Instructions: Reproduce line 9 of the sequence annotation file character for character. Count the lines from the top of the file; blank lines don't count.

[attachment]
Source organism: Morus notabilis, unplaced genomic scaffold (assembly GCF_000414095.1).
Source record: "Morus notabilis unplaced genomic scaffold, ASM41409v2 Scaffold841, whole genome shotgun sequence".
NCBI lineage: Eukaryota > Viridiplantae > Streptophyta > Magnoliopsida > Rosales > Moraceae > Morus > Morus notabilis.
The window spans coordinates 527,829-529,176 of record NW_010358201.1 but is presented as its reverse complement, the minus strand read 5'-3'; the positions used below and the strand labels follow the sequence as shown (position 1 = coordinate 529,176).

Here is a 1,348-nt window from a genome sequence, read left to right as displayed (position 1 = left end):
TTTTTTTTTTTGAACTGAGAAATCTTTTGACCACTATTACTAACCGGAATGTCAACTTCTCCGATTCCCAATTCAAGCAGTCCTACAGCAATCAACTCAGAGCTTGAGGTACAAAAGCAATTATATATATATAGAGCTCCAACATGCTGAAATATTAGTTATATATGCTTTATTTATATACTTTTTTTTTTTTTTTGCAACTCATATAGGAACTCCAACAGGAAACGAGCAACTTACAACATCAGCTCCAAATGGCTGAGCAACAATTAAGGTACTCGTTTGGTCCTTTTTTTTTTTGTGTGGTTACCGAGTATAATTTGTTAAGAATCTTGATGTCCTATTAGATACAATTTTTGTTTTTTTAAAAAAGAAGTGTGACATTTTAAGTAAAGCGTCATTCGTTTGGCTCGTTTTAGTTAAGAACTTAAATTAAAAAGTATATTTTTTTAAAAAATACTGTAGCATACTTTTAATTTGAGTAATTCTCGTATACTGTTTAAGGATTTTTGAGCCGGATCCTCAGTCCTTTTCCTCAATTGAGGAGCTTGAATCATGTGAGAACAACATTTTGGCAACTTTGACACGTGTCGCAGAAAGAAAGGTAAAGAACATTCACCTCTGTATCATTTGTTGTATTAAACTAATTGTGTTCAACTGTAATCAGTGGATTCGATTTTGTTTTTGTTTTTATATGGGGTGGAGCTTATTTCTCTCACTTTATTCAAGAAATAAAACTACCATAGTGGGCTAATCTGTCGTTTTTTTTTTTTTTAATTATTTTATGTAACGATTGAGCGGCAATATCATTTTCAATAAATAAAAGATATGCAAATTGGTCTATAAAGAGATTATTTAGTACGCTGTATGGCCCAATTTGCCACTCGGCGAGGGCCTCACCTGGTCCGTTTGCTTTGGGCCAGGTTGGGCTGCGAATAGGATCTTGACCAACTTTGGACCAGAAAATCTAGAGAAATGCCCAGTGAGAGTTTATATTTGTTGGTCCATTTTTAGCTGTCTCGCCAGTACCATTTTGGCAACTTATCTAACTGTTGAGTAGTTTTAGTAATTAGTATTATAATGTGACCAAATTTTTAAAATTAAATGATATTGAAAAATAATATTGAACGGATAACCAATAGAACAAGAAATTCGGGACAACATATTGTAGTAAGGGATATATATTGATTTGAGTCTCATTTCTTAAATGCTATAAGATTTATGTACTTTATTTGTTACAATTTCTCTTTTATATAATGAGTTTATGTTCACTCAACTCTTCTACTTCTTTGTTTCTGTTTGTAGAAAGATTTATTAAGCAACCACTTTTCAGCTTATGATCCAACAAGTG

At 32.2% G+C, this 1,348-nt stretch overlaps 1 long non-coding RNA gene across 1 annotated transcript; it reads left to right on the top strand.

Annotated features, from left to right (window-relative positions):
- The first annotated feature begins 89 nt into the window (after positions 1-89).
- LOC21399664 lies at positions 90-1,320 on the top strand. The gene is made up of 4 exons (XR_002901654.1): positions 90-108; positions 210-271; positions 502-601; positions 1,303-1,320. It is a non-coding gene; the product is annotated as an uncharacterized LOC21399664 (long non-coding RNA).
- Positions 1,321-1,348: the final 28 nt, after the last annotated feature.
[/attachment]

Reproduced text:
- The first annotated feature begins 89 nt into the window (after positions 1-89).